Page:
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Anatomy of an Appeal – What to expect

Disclosure: this is a general outline of a typical proceeding on appeal. Proceedings may vary: parties may file various motion or applications or court of appeal may ask for briefing on procedural matters or legal issues. In addition, parties may seek extensions of time. This general outline of a typical proceeding on appeal does not apply to writ petitions. Appeals can typically take 1-2 years from start to finish. Your appeal may differ!

1. Determine whether the order or judgment is appealable and file the notice of appeal in the superior court. (see code of civil procedure (ccp) §904.1, fam.Code §2025; prob.Code §§1300, 1301, 1302, 1302.5, 1303, 1304; corp.Code §2000; civil code §1714.10 (attorney conspiracy); ccp §703.600 (exemption of property from levy); gov.Code §946.6 (denial of petition for leave to file late claim under tort claims act).)

2. In a family law matter, seek certification of the issue from the trial court. (rule 5.392(b)(1), (2).) trial court’s denial of certification may be reviewed by extraordinary writ. (rule 5.392(g).) determine whether a motion to the court of appeal is required to obtain permission to appeal (rule 5.392.). Denial of motion to appeal is reviewable by petition to the supreme court. (rule 5.392(e)(4).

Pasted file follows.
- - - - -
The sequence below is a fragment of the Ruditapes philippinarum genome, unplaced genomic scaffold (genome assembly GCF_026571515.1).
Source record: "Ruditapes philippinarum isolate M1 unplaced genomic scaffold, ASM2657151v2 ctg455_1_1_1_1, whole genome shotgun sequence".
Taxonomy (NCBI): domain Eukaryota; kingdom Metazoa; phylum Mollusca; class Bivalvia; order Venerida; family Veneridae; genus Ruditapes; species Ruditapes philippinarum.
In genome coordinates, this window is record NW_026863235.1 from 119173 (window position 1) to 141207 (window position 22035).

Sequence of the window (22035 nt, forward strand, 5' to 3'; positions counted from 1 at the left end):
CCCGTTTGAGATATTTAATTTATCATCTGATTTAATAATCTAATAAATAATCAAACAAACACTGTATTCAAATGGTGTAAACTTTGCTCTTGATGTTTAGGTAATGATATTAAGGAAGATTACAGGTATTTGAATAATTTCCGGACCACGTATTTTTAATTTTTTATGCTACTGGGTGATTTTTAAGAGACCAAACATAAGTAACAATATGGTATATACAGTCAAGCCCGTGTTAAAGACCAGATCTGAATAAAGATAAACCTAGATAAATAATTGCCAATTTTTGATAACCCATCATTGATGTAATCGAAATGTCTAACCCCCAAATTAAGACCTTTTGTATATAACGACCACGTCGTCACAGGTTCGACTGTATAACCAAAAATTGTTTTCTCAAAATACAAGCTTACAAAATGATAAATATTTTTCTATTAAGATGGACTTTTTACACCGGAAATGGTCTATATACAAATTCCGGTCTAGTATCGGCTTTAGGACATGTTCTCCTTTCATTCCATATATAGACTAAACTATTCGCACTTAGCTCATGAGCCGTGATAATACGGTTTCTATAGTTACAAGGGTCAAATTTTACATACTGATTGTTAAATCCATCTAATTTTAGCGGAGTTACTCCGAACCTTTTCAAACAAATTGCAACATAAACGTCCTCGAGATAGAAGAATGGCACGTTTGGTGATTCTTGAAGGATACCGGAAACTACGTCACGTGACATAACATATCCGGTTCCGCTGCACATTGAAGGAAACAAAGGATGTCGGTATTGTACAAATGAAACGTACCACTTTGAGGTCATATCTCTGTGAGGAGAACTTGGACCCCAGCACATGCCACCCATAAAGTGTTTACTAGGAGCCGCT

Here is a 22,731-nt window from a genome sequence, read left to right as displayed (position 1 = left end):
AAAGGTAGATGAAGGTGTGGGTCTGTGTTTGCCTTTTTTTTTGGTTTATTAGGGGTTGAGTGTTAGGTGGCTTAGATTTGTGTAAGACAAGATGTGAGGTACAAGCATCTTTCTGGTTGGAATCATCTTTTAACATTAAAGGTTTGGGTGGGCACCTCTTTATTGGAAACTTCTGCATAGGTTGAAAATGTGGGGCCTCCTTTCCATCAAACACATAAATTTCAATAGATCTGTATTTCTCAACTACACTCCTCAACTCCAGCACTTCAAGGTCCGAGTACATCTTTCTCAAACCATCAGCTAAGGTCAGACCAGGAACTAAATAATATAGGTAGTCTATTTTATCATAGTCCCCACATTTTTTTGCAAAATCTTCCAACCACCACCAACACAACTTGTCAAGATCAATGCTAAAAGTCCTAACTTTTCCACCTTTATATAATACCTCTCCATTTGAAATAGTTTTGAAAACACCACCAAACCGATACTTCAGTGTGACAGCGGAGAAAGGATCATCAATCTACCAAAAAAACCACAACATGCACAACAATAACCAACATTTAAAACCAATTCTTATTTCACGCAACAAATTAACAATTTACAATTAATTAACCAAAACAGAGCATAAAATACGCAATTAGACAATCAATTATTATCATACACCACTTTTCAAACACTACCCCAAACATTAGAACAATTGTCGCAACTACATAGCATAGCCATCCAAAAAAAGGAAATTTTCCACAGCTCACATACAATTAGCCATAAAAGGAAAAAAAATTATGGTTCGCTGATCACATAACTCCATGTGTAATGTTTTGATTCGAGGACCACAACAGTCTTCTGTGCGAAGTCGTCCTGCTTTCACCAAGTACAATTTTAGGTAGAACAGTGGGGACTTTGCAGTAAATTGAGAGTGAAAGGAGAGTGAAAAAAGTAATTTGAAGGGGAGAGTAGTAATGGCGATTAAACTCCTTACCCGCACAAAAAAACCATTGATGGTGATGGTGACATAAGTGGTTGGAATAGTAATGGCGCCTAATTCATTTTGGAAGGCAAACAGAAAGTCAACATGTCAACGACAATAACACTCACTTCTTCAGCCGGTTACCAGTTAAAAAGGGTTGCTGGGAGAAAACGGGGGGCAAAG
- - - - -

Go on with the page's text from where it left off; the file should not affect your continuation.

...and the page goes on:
3. Determine whether stay of enforcement of the superior court’s judgment is appropriate.

4. If applicable, seek a stay of enforcement of judgment in the superior court pending resolution of appeal or, if respondent, post the appropriate bond where necessary. In a family law case, matter is stayed upon appellate court’s granting of motion to appeal. (rule 5.392(b)-(c).)

5. Except in family law matters, file notice of appeal in superior court (with request for stay of judgment, if applicable and if superior court denies stay).

6. Elect whether to have the superior court prepare the record or prepare an appendix on appeal.

7.Order the reporter’s transcript.

8. Either prepare the appendix or await filing of the record by the superior court.

9. Opening brief is filed (usually within 40 days of filing the reporter’s transcript. Rule 8.212(a)(1)

10. Respondent’s brief is filed (usually within 30 days of filing of the opening brief. Rule 8.212(a)(2)

11. Reply brief is filed (usually within 20 days of the filing of respondent’s brief. Rule 8.212(a)(3))

12. Request oral argument when clerk sends waiver.

13. Oral argument.

14. Decision issued.

15. Upon receiving decision, determine whether to petition for rehearing or request publication of decision; determine whether to petition for review by supreme court.

16. File cost memorandum where appropriate; seek an award of attorney’s fees if applicable.

17. If no petition for rehearing or petition for review, remittitur issued by appellate court clerk, restoring jurisdiction to trial court

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